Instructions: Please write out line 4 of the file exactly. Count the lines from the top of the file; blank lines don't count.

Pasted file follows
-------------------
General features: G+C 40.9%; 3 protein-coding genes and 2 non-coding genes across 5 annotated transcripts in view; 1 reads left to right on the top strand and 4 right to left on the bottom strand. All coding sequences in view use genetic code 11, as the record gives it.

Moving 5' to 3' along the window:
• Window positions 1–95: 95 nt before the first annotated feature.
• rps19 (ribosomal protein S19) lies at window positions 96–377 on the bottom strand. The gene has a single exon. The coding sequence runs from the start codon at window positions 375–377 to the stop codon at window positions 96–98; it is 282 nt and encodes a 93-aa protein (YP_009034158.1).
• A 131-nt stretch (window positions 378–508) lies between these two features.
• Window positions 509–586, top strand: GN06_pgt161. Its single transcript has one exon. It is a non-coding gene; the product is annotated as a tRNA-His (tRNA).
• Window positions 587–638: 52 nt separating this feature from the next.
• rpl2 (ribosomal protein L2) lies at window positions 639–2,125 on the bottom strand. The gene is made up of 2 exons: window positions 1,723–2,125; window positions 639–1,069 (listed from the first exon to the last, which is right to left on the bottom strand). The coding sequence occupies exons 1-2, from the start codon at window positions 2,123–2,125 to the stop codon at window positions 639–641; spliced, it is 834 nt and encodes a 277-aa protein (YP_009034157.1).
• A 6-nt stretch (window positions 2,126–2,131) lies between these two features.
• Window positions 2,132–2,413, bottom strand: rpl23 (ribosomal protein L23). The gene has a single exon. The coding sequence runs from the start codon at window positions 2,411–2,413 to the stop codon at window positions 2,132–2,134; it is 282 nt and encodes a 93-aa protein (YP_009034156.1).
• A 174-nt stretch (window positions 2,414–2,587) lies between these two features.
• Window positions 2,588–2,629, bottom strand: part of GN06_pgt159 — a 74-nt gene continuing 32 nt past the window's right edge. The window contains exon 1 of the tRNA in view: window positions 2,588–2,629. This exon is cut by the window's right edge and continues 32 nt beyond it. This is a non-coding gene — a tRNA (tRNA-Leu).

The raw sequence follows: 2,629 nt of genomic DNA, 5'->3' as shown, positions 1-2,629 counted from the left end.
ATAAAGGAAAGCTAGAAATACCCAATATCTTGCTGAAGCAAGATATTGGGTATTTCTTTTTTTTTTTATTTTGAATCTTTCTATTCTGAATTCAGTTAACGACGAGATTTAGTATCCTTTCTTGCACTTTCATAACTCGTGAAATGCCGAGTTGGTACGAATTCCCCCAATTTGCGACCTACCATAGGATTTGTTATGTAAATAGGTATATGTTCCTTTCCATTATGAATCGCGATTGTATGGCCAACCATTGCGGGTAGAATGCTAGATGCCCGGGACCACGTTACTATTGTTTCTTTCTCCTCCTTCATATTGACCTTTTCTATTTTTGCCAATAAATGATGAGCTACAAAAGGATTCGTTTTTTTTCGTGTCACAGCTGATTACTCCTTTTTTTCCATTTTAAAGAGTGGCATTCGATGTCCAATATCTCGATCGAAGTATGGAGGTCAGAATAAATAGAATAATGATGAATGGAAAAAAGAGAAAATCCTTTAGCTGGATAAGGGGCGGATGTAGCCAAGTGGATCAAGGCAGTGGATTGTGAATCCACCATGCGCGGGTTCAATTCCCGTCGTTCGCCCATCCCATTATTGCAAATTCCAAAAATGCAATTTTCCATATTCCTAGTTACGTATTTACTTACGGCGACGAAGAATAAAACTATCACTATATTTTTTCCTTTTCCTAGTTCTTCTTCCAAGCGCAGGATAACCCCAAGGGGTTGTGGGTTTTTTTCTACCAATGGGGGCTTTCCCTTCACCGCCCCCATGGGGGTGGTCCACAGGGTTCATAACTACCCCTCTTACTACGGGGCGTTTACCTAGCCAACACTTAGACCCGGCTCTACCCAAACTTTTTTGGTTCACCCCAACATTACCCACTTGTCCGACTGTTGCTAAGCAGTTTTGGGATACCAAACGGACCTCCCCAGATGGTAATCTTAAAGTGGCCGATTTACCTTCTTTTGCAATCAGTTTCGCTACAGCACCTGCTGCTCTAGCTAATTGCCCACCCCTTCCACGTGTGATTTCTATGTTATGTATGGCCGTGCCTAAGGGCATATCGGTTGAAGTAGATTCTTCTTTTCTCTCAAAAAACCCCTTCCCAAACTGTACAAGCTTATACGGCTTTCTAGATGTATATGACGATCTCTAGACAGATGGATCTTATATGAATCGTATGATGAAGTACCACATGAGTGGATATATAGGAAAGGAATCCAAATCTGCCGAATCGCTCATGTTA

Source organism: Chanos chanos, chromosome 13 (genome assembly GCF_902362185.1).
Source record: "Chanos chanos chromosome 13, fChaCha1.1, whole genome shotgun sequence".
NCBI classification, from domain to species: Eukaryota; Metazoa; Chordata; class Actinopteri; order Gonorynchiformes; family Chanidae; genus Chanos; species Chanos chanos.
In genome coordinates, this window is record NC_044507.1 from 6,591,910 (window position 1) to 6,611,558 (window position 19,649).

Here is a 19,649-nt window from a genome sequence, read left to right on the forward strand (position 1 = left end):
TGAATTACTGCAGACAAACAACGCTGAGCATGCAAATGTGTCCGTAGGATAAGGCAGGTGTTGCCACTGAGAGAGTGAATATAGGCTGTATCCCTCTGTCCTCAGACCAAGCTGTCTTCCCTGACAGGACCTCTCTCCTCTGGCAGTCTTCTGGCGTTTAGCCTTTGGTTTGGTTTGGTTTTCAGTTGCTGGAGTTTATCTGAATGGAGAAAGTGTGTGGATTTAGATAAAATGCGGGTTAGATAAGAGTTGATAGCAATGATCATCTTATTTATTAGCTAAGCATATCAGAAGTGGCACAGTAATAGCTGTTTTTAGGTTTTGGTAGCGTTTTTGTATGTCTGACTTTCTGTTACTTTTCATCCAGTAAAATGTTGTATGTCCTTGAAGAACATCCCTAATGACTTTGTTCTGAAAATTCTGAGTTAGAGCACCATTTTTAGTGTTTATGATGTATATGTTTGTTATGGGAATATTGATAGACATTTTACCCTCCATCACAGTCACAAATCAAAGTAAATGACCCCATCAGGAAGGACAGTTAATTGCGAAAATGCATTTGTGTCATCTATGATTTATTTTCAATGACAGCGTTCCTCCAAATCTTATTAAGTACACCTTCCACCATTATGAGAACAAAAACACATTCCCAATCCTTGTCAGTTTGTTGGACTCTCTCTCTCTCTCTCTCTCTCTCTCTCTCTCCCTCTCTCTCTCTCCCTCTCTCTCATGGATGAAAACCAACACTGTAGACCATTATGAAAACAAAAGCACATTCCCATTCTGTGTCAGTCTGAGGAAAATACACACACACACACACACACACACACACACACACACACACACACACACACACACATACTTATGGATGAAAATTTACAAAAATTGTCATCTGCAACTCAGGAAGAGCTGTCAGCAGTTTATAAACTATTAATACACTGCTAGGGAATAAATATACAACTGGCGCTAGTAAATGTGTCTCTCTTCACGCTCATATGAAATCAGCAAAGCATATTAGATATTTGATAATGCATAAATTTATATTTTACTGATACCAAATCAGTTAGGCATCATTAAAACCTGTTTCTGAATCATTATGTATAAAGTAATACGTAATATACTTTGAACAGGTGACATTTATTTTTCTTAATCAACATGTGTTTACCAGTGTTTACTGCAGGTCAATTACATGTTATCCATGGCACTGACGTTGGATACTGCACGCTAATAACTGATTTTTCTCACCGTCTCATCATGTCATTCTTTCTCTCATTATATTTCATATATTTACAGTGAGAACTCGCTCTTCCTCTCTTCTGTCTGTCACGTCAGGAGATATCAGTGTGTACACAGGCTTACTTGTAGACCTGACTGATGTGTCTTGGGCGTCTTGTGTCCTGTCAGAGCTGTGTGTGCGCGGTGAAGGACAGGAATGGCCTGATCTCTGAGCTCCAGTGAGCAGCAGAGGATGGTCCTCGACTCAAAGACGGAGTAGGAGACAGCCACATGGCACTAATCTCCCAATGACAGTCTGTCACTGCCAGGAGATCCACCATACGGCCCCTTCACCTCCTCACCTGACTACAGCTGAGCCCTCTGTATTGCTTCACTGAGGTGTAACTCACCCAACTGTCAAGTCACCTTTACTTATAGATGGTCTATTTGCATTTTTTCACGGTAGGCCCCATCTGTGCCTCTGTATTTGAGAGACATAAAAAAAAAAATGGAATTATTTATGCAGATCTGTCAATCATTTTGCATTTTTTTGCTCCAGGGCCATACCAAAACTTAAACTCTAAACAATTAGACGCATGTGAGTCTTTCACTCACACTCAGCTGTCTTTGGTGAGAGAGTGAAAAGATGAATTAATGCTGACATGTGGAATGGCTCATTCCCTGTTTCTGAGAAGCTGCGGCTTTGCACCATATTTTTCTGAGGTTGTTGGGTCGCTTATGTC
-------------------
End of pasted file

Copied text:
• rps19 (ribosomal protein S19) lies at window positions 96–377 on the bottom strand. The gene has a single exon. The coding sequence runs from the start codon at window positions 375–377 to the stop codon at window positions 96–98; it is 282 nt and encodes a 93-aa protein (YP_009034158.1).